The last time he visited, the doorman who let him in said the guy had spent a lot of time defrosting the freezer with a hair dryer. So this time, when the fridge started losing its cool, I looked up that model online and found various websites with people discussing the problem. It seemed very likely that the auto defrosting wasn't working and that a build-up of ice was the culprit. With an old-fashioned cheapo fridge like I used to have, this is an easy problem to spot-- you look in the freezer and you see a hardened snowbank where the coils would be. You then attack it with a hairdryer and an icepick until it melts. But with these new-fangled fridges, all that stuff is hidden away, so you have to figure out how to open up whatever's covering them. This is where diagrams and manuals on the internet really help! Within a few minutes, we had figured out how to remove a back panel in Sweetie's fridge to reveal the iced-up coils in all their glory and started blasting them with a hairdryer. A few hours after that, the freezer was nice and cold again, all cleaned out and ready for us to buy new ice cream to replace the ones that leaked out all over everything.
This is just one example. I've fixed washing machines, lighting, toilets, faucets, clogged drains and more and saved hundreds of dollars in the process. And probably bragged about it in many other posts on this blog, because I'm always so psyched when it works!
So here's my simple tips:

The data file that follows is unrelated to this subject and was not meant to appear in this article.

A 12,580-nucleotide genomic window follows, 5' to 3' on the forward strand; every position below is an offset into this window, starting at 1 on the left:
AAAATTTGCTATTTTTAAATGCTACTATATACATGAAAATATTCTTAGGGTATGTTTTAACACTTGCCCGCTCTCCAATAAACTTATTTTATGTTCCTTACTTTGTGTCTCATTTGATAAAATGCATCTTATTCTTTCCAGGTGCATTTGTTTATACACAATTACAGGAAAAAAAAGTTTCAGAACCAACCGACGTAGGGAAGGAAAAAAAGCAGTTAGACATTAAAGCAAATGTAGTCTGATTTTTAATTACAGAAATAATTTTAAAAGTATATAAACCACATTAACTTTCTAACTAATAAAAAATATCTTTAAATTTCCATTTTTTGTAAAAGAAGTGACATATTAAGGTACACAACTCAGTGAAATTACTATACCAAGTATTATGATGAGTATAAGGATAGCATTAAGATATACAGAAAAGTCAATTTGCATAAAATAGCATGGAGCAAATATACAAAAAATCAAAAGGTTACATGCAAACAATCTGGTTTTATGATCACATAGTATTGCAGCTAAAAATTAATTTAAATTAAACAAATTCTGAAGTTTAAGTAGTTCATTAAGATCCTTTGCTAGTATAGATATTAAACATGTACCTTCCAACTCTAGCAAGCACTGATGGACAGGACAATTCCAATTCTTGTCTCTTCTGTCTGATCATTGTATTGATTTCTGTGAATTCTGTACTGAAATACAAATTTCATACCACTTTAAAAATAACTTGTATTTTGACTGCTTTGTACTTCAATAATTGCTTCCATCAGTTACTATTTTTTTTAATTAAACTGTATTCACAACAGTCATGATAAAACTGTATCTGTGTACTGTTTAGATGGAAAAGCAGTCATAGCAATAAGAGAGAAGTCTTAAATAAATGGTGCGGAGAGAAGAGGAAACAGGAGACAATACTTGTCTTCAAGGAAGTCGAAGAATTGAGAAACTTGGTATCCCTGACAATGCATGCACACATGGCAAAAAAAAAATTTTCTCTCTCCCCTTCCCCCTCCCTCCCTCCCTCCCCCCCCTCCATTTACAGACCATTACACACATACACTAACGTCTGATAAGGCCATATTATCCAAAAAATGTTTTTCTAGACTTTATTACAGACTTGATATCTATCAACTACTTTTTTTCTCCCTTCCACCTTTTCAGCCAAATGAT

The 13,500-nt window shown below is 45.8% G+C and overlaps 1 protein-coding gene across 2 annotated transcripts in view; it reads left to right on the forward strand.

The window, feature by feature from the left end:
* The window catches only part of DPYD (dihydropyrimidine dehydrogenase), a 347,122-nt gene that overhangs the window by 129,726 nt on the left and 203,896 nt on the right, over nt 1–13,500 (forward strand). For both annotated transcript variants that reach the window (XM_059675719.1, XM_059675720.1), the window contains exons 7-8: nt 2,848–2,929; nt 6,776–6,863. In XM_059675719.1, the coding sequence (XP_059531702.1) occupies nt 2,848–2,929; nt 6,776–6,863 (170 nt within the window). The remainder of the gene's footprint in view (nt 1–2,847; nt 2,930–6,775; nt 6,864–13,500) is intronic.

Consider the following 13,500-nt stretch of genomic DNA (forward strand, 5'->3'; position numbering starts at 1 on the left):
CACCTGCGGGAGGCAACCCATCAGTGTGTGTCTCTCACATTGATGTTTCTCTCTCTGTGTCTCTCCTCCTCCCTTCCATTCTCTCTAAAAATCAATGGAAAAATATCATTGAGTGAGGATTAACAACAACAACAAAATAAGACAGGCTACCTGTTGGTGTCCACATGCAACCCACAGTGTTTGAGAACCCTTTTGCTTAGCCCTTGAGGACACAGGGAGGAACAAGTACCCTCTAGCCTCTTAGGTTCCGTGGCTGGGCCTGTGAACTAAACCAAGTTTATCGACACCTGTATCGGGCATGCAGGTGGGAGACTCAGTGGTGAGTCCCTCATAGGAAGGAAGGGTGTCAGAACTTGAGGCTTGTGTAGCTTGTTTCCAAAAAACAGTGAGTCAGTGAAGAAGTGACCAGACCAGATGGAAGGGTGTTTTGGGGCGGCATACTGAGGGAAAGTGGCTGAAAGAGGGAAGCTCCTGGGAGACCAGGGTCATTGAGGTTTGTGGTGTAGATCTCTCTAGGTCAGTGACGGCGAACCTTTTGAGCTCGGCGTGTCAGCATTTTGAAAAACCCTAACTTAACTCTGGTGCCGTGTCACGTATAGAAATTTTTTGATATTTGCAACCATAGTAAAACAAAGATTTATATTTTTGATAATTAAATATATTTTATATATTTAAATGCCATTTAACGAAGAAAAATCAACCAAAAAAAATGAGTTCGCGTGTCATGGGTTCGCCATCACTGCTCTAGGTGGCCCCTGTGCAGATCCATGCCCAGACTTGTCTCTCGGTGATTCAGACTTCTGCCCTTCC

- Watch and learn! If you have a home repair that you don't know how to tackle, and you do call a repairman/plumber, etc., pay attention to what they do when they get there. I've learned so much by watching what they do-- some problems tend to repeat themselves, and it's great to know that next time, I can just emulate something simple that I saw a professional do. I also grew up with people in my family who liked to do their own repairs. I took an interest in such things at an early age, and learned a lot of tips I still remember. If you have kids, teach them these skills-- it's not just a money-saving lesson, it teaches responsibility and self-reliance. Not to mention that it can be helpful to have an extra set of smaller, more agile hands, and it can be a fun bonding experience.
- Use the internet! It's amazing how many questions you can answer with a simple online search. "Why isn't my freezer cold?" "How can I stop my toilet from running?" "How do I rewire a lamp?" These and so many more questions are discussed at length in online forums. If you know the brand of model number of your appliance, add that to your query and you may be able to find specific diagrams and videos showing you exactly what to do. Not everyone who contributes to these discussions is always right, so check a couple of sources rather than just relying on the first answer you see.